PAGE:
One feature that differentiates the Thrift Savings Plan from other employer sponsored defined contribution plans (e.g., 401(k), 403(b), etc.) is that there aren’t a lot of fund choices. There are only five basic funds available to us. When you include the L funds, which are made up of those five funds in different proportions, we have a total of ten funds in which we can invest.

This simplicity is viewed as good by some and as bad by others. Let’s look at the bad first:
According to the Thrift Board, participant surveys taken in the past have indicated that many TSP participants would like to have a wider variety of investments. Some 45% of TSP participants withdraw their entire account within a year of separating from federal service. I suspect that all 45% do not withdraw the money because of the limited choice of investments. In fact, I think a majority of those who withdraw their money after separation are doing it for one of two other reasons: 1) to escape from the TSP’s restrictive withdrawal choices and take advantage of the flexibility offered by IRAs; or 2) because their financial advisor tells them to.


To be able to retain participants who would otherwise leave the TSP due to limited investment choices, the TSP will be offering what they call a mutual fund window (MFW) in the future to satisfy these participants. Once implemented, Thrift Savings Plan participants will be able to invest part of their TSP holdings in outside mutual funds.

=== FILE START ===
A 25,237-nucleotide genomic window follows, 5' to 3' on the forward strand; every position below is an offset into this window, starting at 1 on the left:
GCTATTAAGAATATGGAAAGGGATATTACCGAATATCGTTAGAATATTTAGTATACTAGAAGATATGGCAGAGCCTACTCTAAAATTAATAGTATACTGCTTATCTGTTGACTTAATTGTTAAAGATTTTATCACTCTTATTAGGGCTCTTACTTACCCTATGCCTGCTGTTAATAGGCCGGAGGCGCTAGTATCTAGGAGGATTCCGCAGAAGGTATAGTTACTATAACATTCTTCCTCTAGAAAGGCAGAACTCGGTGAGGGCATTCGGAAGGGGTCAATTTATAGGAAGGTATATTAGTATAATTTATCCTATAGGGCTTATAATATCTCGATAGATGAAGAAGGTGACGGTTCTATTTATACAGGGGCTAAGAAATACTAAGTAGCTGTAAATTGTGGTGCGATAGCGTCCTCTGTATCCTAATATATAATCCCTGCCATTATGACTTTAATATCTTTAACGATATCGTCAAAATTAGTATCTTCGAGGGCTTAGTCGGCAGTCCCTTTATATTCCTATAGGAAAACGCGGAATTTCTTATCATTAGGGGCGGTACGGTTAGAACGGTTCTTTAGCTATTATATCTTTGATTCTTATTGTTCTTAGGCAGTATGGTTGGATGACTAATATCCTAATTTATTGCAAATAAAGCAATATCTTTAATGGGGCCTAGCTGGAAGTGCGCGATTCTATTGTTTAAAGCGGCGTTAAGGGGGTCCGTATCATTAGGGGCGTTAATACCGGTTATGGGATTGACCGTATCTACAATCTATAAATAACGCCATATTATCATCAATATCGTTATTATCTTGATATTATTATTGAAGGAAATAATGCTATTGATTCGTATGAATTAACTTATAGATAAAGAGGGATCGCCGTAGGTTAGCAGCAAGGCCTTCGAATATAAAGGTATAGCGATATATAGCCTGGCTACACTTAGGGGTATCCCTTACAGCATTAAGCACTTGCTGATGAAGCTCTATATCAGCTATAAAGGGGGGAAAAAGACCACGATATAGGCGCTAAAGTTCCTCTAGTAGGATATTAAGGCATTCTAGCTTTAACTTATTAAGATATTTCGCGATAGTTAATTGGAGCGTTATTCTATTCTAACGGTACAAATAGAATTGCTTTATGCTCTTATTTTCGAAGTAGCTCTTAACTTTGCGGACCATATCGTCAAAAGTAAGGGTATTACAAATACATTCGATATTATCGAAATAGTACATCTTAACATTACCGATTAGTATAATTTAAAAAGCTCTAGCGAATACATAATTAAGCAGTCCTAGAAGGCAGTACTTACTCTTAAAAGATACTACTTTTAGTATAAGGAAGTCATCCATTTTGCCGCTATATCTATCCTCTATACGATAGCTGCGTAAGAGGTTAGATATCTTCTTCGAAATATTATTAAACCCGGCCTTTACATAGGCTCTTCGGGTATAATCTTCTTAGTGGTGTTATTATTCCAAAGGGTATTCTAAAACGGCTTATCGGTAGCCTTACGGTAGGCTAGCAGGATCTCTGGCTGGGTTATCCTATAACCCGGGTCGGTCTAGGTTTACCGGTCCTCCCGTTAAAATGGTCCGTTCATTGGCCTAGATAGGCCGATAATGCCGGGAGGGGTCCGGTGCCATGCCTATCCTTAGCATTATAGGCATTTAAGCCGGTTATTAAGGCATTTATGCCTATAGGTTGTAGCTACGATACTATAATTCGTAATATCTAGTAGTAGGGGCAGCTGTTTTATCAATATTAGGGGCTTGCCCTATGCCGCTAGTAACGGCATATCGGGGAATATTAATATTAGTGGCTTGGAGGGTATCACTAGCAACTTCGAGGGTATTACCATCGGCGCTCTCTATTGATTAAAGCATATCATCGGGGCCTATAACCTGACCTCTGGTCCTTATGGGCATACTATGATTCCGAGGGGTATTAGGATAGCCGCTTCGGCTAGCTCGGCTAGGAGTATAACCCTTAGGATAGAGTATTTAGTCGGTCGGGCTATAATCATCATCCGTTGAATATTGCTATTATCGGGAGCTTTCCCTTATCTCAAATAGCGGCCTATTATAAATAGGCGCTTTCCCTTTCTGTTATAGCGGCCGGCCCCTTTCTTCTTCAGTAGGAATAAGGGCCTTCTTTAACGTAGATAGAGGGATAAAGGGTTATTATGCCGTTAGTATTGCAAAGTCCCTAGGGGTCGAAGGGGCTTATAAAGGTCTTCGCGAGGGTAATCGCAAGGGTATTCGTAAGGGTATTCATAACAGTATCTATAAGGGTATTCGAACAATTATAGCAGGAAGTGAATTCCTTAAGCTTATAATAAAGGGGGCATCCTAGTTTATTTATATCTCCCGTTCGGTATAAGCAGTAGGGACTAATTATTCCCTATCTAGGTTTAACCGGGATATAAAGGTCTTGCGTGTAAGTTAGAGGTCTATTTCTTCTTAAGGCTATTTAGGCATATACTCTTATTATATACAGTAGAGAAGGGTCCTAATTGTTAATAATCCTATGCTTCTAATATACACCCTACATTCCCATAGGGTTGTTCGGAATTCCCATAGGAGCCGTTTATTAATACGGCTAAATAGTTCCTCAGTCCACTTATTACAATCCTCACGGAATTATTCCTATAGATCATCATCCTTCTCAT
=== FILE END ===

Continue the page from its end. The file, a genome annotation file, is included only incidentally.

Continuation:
Don’t hold your breath waiting for the implementation of the MFW. The Thrift Board says that the MFW will be in place 18 (or more) months after a contract is awarded. But, they haven’t even released a Request for Proposals for the window yet! Once a RFP is issued we will know much more about what the MFW will look like and how its implementation will affect the money left in the traditional TSP funds.

Many people view the simplicity of the TSP as a positive. John Bogle (founder of Vanguard Funds) has been quoted as saying that the TSP is “…as close to a perfect retirement plan as you can have….” That’s high praise from an investment legend. If you have a limited number of choices, you are less likely to suffer from the “analysis paralysis” that affects those faced with a mind numbing array of items to choose from.

In fact, the TSP is crawling with funds today if you compare it with how it was at its inception in April of 1987; the G Fund was the only fund available for the entire year. In January of 1988 two more funds appeared with the addition of the C and the F funds. It took thirteen more years before there were any more funds added; in May of 2001 the S and I funds were introduced. Since that time, no new individual funds have joined the TSP.

In July of 2005 the TSP created “target date funds” by taking the five existing funds and mixing them up in different proportions. The five L Funds are based on how far a participant is from needing the money. Those who need their money now, or will need it soon, are encouraged to invest in the L Income fund and those who will not need their money until the mid-2040s or later are encouraged to put their money in the L 2050 Fund.